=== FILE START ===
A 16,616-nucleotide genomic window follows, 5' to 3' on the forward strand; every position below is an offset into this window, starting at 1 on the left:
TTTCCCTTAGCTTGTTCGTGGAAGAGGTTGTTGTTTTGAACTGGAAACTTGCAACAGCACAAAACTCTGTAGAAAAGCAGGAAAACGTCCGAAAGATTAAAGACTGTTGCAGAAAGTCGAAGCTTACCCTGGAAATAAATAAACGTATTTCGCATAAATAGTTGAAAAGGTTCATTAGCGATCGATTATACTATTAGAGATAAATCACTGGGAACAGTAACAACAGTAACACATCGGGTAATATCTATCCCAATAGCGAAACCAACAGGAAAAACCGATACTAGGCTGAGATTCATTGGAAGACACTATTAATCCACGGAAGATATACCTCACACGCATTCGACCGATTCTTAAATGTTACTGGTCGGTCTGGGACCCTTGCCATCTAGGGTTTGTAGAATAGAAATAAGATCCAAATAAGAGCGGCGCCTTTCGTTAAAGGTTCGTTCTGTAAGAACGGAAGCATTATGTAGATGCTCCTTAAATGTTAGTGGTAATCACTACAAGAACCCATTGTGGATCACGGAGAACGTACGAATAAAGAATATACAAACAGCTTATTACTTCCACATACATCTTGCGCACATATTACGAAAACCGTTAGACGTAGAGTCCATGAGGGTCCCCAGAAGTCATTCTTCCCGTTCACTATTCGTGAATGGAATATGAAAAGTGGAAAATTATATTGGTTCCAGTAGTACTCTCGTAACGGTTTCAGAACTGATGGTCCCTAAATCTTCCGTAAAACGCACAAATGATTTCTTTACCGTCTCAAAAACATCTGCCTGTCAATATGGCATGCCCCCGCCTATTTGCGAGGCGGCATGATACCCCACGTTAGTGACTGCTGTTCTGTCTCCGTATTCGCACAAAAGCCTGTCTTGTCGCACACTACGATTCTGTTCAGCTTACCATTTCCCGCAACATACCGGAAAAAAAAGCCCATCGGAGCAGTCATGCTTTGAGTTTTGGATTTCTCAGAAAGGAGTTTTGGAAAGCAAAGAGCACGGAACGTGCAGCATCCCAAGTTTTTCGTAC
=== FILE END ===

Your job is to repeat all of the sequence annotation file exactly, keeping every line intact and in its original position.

A 16,616-nucleotide genomic window follows, 5' to 3' on the forward strand; every position below is an offset into this window, starting at 1 on the left:
TTTCCCTTAGCTTGTTCGTGGAAGAGGTTGTTGTTTTGAACTGGAAACTTGCAACAGCACAAAACTCTGTAGAAAAGCAGGAAAACGTCCGAAAGATTAAAGACTGTTGCAGAAAGTCGAAGCTTACCCTGGAAATAAATAAACGTATTTCGCATAAATAGTTGAAAAGGTTCATTAGCGATCGATTATACTATTAGAGATAAATCACTGGGAACAGTAACAACAGTAACACATCGGGTAATATCTATCCCAATAGCGAAACCAACAGGAAAAACCGATACTAGGCTGAGATTCATTGGAAGACACTATTAATCCACGGAAGATATACCTCACACGCATTCGACCGATTCTTAAATGTTACTGGTCGGTCTGGGACCCTTGCCATCTAGGGTTTGTAGAATAGAAATAAGATCCAAATAAGAGCGGCGCCTTTCGTTAAAGGTTCGTTCTGTAAGAACGGAAGCATTATGTAGATGCTCCTTAAATGTTAGTGGTAATCACTACAAGAACCCATTGTGGATCACGGAGAACGTACGAATAAAGAATATACAAACAGCTTATTACTTCCACATACATCTTGCGCACATATTACGAAAACCGTTAGACGTAGAGTCCATGAGGGTCCCCAGAAGTCATTCTTCCCGTTCACTATTCGTGAATGGAATATGAAAAGTGGAAAATTATATTGGTTCCAGTAGTACTCTCGTAACGGTTTCAGAACTGATGGTCCCTAAATCTTCCGTAAAACGCACAAATGATTTCTTTACCGTCTCAAAAACATCTGCCTGTCAATATGGCATGCCCCCGCCTATTTGCGAGGCGGCATGATACCCCACGTTAGTGACTGCTGTTCTGTCTCCGTATTCGCACAAAAGCCTGTCTTGTCGCACACTACGATTCTGTTCAGCTTACCATTTCCCGCAACATACCGGAAAAAAAAGCCCATCGGAGCAGTCATGCTTTGAGTTTTGGATTTCTCAGAAAGGAGTTTTGGAAAGCAAAGAGCACGGAACGTGCAGCATCCCAAGTTTTTCGTAC